I have so much time today (as always :D). As my friends brought out the memories of my standard 8 and 9 class teachers who I just adored in my school days, I want to write about them here today.
Teachers are special to me naturally as my mom was one and my aunt too.
In class 8, Mrs. KN Indra was my class teacher. In standard IX it was MA Padmavathy who we called MAP for short. Both were residents of Mylapore.
KN Indra miss lived in the other side of my street. She used to sport a big namam in her forehead. She was widowed young with two children. Her son was my age. Her husband was killed in a scooter accident. I knew as much because she did her teacher training with my aunt before joining my school as teacher. So my mother and my aunt were friends with her.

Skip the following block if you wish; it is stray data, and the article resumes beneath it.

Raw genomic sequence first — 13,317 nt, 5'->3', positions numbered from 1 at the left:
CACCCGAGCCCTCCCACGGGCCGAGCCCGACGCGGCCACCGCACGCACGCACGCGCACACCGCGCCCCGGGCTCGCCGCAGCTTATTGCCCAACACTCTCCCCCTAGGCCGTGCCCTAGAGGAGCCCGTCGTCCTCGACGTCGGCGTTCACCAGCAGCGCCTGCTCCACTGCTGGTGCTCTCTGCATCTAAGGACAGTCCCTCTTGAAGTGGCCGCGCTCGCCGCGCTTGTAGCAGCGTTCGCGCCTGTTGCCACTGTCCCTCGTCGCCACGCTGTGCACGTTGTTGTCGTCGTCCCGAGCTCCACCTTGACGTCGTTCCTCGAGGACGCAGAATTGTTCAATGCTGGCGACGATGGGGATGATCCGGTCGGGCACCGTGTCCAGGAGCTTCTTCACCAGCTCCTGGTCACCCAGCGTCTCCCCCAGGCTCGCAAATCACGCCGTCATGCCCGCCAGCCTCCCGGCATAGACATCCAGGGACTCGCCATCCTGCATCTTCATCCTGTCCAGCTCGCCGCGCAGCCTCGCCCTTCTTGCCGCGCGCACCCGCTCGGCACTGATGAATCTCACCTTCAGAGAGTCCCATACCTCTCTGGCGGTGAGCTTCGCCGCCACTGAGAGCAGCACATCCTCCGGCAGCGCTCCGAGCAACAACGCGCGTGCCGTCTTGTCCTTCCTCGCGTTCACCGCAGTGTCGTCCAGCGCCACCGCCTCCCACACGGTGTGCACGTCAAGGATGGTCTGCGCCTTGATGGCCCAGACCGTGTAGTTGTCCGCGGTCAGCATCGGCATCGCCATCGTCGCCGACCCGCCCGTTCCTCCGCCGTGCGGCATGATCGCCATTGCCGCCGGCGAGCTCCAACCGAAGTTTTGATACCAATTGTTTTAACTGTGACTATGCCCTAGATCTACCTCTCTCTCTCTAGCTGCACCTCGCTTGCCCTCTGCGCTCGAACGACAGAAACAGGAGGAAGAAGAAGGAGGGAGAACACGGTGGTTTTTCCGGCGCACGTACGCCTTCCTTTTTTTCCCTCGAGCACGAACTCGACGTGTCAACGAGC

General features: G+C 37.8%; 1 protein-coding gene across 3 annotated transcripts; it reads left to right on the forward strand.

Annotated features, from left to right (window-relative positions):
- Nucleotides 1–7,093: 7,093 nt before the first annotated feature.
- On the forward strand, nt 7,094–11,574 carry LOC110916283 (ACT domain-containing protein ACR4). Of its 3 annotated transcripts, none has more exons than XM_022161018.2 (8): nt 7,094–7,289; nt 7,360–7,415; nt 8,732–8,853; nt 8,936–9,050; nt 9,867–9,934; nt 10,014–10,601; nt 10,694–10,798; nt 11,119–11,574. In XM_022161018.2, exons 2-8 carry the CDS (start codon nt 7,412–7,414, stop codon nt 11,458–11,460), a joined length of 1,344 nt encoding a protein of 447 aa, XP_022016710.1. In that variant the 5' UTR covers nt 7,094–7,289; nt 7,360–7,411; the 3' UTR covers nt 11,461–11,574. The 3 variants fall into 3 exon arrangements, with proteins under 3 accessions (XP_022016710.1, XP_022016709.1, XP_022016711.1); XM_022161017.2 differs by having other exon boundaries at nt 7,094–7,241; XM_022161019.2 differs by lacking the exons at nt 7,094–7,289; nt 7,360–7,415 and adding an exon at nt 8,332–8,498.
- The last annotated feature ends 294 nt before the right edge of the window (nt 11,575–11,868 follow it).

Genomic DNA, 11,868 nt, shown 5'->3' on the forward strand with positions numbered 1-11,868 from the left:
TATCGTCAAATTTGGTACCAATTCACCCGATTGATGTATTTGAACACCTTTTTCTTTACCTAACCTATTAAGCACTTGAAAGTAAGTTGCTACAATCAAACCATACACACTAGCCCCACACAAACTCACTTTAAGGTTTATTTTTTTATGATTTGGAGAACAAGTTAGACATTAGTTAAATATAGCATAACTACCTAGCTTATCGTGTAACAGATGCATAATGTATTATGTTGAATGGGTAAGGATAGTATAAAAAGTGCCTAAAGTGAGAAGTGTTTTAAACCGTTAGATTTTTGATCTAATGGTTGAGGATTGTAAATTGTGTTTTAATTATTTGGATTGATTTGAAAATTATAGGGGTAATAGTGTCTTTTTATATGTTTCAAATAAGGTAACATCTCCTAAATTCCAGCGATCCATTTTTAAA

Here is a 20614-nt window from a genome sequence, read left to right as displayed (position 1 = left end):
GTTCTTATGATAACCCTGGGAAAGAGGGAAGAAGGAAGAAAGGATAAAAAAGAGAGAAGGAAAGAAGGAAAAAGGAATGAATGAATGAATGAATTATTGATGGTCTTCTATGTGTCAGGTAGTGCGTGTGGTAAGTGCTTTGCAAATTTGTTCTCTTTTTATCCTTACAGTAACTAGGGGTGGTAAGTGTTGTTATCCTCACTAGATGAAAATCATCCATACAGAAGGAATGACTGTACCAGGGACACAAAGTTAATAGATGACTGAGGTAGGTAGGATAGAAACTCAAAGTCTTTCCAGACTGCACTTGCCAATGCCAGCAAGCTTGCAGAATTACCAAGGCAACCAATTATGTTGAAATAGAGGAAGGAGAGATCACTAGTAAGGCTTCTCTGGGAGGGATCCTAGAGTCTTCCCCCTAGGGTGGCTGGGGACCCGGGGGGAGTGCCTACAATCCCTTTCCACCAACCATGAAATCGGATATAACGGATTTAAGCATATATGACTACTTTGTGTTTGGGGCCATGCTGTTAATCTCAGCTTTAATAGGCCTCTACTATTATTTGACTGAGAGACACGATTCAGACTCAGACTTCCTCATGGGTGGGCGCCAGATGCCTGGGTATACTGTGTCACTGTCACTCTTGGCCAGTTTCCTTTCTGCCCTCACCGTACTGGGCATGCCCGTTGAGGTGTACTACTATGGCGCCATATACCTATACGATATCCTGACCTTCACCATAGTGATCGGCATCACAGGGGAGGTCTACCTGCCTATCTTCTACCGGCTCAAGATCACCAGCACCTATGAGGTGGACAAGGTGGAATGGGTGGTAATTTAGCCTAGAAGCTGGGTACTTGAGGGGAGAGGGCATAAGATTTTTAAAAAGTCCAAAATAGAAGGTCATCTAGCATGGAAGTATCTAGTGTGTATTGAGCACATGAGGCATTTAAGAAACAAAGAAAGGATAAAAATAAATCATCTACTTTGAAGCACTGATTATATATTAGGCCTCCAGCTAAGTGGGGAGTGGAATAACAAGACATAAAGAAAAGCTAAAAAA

KN Indra miss used to be very soft. Even if we girls would scream in class, she would get upset and punish herself. Like there would be tears in her eyes. She would never shout at us. Classes 7, 8 and 9 are very hard for teachers to handle. For class 7, I had Santhalakshmi miss as class teacher who taught us both English and Maths. True to her name she was such a ‘shanthaswaroopini.’ Again my mother and aunt were friends with her. My mom knew most of my middle school teachers as they all attended my school, were alumna of my school and they continued to live in Mylapore, with some joining their alma mater as secondary grade teachers. It was only my mother who opted to teach speech and hearing impaired girls. She was handpicked for it by her Mother Superior in a Santhome teachers’ training school. She thought it was her calling.